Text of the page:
Column: Twisted Logic Leads To Tragedy
Published: Thursday, April 26, 2012
Updated: Wednesday, January 9, 2013 19:01
Last summer, the Norwegian people were forced to witness the worst peacetime atrocity in their country’s history. On July 22, 33-year-old Anders Breivik murdered 77 people and injured several others via the bombing of a government office and the now-infamous shooting on Utoya Island. Nearly nine months after the attacks, Breivik is currently on trial, an event that has been simultaneously fascinating and horrifying to follow.
The proceedings will last some 10 weeks, but trial is still in its infancy. For the past week, Breivik has been delivering his defense, in which he has admitted to carrying out the acts, although he denies any criminal responsibility for them. Quite the contrary, he called on the Oslo court to award him a medal for the attacks, which he has said were necessary and were meant to “protect Norway from Muslim immigration.”
Breivik repudiated a psychiatric evaluation that found him criminally insane, saying that it was based on “evil fabrications.” He further remarked that, “To a political activist, the worst thing that can happen is to end up in a mental hospital. That would delegitimize everything you stand for.” A subsequent psychiatric report found him fit to stand trial.
Whether or not he is criminally insane is not a matter for me to decide, but it is abundantly clear that Breivik is a sociopath, the worst kind at that. I’ve watched some of the videos of the court proceedings, and they are profoundly disturbing. Breivik is seen giving a Nazi-esque salute following the removal of his handcuffs. He rises from his seat and politely shakes hands with the judges and smiles, as though he were sitting for a job interview. As his eyes scan the room, he smugly grins out of some perverse sense of satisfaction.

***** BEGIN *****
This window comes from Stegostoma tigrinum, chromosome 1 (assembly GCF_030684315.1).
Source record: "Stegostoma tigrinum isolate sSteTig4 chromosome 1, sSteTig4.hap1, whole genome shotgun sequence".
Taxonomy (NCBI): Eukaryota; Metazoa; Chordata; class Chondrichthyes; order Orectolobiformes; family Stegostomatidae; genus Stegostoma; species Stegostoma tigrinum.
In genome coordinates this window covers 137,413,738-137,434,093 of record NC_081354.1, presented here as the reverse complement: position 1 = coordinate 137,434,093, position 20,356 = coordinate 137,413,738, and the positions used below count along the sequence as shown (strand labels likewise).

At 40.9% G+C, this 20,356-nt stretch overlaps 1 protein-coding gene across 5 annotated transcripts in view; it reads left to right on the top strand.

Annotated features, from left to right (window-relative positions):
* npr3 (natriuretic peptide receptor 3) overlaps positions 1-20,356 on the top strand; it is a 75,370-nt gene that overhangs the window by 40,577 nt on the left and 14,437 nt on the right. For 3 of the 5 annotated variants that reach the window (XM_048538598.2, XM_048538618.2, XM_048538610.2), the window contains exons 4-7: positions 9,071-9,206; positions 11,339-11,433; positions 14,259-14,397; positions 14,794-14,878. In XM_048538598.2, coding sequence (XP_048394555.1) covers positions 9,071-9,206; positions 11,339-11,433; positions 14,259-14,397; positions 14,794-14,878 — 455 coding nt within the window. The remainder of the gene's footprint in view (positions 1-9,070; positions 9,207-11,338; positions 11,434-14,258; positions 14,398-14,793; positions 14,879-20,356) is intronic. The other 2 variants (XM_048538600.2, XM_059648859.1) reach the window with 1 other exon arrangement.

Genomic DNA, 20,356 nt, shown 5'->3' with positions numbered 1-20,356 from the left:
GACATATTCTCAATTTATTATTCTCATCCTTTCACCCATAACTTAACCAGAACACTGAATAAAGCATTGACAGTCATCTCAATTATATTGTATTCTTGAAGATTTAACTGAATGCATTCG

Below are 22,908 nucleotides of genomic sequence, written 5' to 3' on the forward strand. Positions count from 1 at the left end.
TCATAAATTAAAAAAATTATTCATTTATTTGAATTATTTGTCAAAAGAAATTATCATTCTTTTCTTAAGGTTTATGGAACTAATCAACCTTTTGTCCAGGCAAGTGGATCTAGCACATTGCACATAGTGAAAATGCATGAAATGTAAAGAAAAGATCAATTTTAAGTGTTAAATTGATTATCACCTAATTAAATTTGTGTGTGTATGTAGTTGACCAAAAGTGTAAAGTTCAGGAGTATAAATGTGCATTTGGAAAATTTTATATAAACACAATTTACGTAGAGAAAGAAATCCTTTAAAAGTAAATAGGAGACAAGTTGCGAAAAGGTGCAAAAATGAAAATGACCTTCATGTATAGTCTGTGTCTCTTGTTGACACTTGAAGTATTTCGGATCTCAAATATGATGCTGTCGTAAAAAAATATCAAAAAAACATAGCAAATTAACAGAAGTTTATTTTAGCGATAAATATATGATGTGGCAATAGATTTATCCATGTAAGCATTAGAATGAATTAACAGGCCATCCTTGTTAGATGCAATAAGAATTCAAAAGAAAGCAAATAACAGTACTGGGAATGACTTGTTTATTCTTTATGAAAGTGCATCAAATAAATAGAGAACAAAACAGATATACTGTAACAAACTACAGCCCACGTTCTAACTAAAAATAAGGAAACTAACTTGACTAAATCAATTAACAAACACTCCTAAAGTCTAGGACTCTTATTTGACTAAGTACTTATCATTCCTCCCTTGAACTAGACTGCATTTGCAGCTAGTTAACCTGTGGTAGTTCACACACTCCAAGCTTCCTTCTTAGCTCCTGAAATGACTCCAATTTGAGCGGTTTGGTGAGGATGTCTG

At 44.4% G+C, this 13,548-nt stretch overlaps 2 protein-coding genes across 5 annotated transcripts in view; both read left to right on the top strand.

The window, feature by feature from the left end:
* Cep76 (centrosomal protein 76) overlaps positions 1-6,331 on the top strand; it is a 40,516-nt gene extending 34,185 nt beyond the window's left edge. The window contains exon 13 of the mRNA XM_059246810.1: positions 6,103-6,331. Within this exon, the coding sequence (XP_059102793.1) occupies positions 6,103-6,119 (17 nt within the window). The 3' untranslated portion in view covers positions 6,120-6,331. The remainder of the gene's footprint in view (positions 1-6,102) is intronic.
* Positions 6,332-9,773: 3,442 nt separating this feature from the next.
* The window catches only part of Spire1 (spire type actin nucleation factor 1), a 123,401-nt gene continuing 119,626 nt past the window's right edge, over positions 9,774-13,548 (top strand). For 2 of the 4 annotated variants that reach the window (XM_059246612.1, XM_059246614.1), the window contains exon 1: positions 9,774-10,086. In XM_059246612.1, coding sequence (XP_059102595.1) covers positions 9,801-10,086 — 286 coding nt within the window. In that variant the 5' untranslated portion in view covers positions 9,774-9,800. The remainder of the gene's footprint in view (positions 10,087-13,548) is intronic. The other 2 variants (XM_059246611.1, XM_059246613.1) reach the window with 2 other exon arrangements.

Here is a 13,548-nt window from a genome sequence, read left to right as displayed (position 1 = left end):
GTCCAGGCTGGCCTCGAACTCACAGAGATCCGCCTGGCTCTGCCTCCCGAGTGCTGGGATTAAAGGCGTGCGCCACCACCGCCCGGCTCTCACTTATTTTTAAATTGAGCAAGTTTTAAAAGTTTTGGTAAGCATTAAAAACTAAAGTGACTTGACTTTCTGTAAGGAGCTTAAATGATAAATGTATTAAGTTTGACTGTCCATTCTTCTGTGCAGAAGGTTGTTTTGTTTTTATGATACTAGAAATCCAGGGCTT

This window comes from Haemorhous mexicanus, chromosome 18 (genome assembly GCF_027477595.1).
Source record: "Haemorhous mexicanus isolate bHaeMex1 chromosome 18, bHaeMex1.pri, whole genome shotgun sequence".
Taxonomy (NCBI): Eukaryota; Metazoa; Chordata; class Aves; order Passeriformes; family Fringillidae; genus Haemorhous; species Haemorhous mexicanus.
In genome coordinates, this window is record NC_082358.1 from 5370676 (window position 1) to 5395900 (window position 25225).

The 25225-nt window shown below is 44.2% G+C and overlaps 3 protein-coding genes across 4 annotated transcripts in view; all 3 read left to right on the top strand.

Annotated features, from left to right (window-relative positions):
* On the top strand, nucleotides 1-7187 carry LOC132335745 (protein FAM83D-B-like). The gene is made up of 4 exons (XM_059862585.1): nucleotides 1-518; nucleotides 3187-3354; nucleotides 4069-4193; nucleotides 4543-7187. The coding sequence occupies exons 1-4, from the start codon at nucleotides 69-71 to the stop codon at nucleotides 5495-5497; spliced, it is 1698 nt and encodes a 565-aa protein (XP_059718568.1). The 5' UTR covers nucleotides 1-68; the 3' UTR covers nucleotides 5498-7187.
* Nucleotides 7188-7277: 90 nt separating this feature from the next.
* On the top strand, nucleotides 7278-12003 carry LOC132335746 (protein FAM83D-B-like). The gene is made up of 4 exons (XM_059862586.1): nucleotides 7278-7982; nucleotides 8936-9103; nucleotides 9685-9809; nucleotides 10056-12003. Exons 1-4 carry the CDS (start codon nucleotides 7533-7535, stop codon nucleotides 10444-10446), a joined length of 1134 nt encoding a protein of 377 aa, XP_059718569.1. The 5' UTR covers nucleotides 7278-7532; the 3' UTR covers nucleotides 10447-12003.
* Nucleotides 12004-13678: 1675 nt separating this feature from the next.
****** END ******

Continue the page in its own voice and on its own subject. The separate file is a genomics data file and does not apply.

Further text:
Indeed, satisfied is perhaps the most apt description of how Breivik feels, as he has told the court numerous times that he regrets nothing. He admits to having planned a far more grandiose scheme, though he was unable to execute it due to Norwegian and EU regulations on purchasing chemical fertilizer, thus preventing him from building more bombs. Breivik was also hoping to find Norway’s former Labour prime minister on Utoya, so that he might capture and decapitate her using a bayonet on his rifle, recording everything with his iPhone in order to upload the video to the Internet.
He happily and remorselessly relayed all of this to the court, which has barred the media from videotaping the proceedings, lest Breivik be given a platform from which he can spew his frighteningly callous rhetoric.
Sadly, there is no shortage of people in both the United States and Europe who will celebrate this mass-murderer as an enlightened revolutionary. They will cite his methods as unnecessarily violent, but will say that in the end, the noble ends justify the questionable means. After all, what are a handful of lives when the fate of the whole of white European culture hangs in the balance?
Breivik knows this, and is in fact counting on it. The last thing he wants is to rot away in prison without having served as an inspiration for others. Here’s to hoping that that is, in fact, the case.